Facts about Recycling, Part 2

By Dale J. Harrington

This is the second of my articles on the importance of recycling. In the first article, I identified some of the many products created from recycled materials. This post identifies some additional ones. Examples include: food containers, tote bags, small cork coasters, paper towels, paper plates, napkins, envelopes, coffee filters, paper condos for cats, notebooks, egg cartons and trash bags.

As mentioned in my August 24th blog post, there are products you might be surprised to learn are made of recycled material. In this post, I will include some products made using recycled material. It is possible some of the following will be new information to you.

The website links in this post are intended for the reader’s convenience only.  No endorsement or promotion by Sustainable Rossmoor is expressed or implied.

Dakine men’s surf pack

One need only look at the Great Pacific Garbage Patch to realize a lot of the plastic we use ends up in the ocean. So it’s cool this wet/dry surf bag is made with 100 percent recycled PET fabric from plastic bottles. The bag also includes a waterproof wetsuit pocket. Furthermore, Dakine offers other packs, duffle bags, totes, iPad bags and carry-ons made for both men and women. The company also doesn’t use PVC coating—an environmental toxin—on its products, so they’re ultra-Earth friendly. To go to Dakine: https://www.dakine.com/en-us/

Record bowls

Vinylux finds new use for old vinyl phonograph records by turning them into functional bowls. Most of the records the company recycles are “scratched, warped or otherwise played-out.” As a result, there’s no need to feel bad. The bowls are molded into shape over custom-made forms, the label is laminated and the spindle hole is sealed with clear tape. Additionally, the company also makes clocks, ornaments, sketchbooks, bookends and mirrors. No part of the record is wasted; the paper is collected and recycled and the vinyl scraps are sent to a plant in Nashville, where they’re recycled and turned into brand new records. To see more: http://vinylux.net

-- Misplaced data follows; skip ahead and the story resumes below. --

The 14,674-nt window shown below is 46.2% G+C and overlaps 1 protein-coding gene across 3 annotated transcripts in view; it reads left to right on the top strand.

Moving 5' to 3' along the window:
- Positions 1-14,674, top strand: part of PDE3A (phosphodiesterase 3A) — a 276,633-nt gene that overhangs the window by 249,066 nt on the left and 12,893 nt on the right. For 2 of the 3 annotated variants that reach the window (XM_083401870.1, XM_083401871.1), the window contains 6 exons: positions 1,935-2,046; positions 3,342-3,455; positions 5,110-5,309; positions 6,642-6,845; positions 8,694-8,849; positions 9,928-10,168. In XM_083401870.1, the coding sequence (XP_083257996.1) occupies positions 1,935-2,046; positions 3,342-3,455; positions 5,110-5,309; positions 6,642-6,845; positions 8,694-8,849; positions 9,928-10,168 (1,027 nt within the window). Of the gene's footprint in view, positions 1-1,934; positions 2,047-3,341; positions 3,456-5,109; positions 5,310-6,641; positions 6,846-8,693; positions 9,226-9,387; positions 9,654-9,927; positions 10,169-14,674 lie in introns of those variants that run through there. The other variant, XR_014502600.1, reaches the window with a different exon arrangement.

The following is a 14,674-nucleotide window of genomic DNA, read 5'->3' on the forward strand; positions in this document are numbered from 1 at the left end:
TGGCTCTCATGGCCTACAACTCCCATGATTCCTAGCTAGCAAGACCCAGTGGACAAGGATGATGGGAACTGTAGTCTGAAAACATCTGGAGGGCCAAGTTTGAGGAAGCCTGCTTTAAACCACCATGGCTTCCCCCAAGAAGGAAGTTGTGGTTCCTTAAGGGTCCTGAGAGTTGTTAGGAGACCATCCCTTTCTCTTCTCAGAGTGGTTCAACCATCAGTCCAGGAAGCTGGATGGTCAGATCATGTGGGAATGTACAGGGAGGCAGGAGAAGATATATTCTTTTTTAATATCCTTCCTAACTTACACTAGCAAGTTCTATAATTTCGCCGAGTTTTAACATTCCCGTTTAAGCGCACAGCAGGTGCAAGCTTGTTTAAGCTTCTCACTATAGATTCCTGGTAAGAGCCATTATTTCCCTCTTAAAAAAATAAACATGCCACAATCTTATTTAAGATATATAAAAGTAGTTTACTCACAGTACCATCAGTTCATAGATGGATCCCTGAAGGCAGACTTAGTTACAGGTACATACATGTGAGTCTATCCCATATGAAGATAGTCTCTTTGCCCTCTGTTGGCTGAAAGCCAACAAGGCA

Baseball bat bottle openers

Sure, they’re a tad on the expensive side. But these bottle openers are made from bats swung by the Major Leaguers. Considering the cost game tickets, they’re cheaper too, when you factor in stadium prices for a hot dog and beer.  Each opener also includes a number, which can be plugged into a database to find out which game the bat was played in. Check it out at: https://www.uncommongoods.com/product/game-used-baseball-bat-bottle-openers

Too much waste!
Pi kitchen towels

Pi kitchen towels are made from cotton flour sacks and eco-friendly ink.

Coal Headware cottonwood beanie

Coal Headwear’s makes its cottonwood beanies from cotton yarn, repurposed from clippings and scraps made during manufacturing. Additionally, the color is already in the scraps, so the company uses fewer dyes and chemicals repurposing the materials into new yarn. For Coal Headware: https://coalheadwear.com

ReCycle Bikes

ReCycle Bikes are handmade in Portland, Ore., from recycled aluminum. The seats are made of renewable cork, and they use belts instead of chains because belts require less maintenance. Though it’s not quite there yet, the company hopes to one day have the bikes made of entirely recycled materials.

Green Toys

Green toys are super cute. They are also akin to retro toys and made out of recycled plastic milk jugs. Further, even their packaging is 100 percent recycled (and recyclable) – and, as a bonus, the retro toys don’t have any of twist ties that make regular kids’ toys such a pain to open. To check out Green Toys: http://www.greentoys.com

Courtesy of the Rossmoor News, October 31, 2018.  Email Dale J. Harrington at dalejharrington@gmail.com

Can We Talk About Overpopulation?

by Anne Foreman

These days, all the attention about saving the planet is focused on protecting the earth’s natural resources and stopping climate change. Why isn’t attention also focusing on the other side of the equation? For example, how many people can the earth sustain? Why has overpopulation disappeared as a concern? Moreover, it’s no longer a part of  our political conversations. How was this critical issue muzzled?

I heard a lot about overpopulation as a college student. I remember joining the organization ZPG–Zero Population Growth. Paul Ehrlich at Stanford wrote The Population Bomb, a seminal work that raised awareness of the dangers of overpopulation. Similarly, we saw documentaries that explained the phenomenon of exponential growth in our human population. For instance, the global population increased by billions in just the 20th century. The facts are staggering. For example, in 1900 the world’s population was 1.2 billion and, in 2018, it is 7.6 billion!

Xiamen slum dwellers street
Overpopulation – from Concern to a Blind Eye

What changed? Why don’t we hear about population issues now? Unfortunately, I believe the role of conservative religion played a part in suppressing this important issue. That is to say, the idea of controlling population through birth control measures got mixed up with the controversy over abortion–a very toxic subject. In the interests of transparency, I confess I believe in a woman’s right to have an abortion if she really doesn’t want the child. But putting the abortion issue aside for the moment, we should, at the very least, be addressing the challenge of overpopulation.  Contraceptives need to widely available–in the United States and abroad. Yet they aren’t. Why?